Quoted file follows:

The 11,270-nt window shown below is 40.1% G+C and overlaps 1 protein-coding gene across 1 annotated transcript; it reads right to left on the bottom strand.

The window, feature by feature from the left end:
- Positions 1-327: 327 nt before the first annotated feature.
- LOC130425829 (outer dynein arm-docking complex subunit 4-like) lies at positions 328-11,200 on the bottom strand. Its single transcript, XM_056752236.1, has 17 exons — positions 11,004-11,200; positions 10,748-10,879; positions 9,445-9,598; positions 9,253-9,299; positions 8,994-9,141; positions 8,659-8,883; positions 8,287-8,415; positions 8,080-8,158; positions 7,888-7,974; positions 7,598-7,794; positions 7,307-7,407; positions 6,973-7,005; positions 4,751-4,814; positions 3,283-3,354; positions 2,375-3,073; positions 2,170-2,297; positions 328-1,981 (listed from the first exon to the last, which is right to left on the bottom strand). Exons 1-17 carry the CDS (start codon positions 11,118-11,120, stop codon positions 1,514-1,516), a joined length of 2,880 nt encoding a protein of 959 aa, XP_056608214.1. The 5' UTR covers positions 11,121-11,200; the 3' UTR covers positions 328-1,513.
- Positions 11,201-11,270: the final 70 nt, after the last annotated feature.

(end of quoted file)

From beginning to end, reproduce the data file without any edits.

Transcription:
The 11,270-nt window shown below is 40.1% G+C and overlaps 1 protein-coding gene across 1 annotated transcript; it reads right to left on the bottom strand.

The window, feature by feature from the left end:
- Positions 1-327: 327 nt before the first annotated feature.
- LOC130425829 (outer dynein arm-docking complex subunit 4-like) lies at positions 328-11,200 on the bottom strand. Its single transcript, XM_056752236.1, has 17 exons — positions 11,004-11,200; positions 10,748-10,879; positions 9,445-9,598; positions 9,253-9,299; positions 8,994-9,141; positions 8,659-8,883; positions 8,287-8,415; positions 8,080-8,158; positions 7,888-7,974; positions 7,598-7,794; positions 7,307-7,407; positions 6,973-7,005; positions 4,751-4,814; positions 3,283-3,354; positions 2,375-3,073; positions 2,170-2,297; positions 328-1,981 (listed from the first exon to the last, which is right to left on the bottom strand). Exons 1-17 carry the CDS (start codon positions 11,118-11,120, stop codon positions 1,514-1,516), a joined length of 2,880 nt encoding a protein of 959 aa, XP_056608214.1. The 5' UTR covers positions 11,121-11,200; the 3' UTR covers positions 328-1,513.
- Positions 11,201-11,270: the final 70 nt, after the last annotated feature.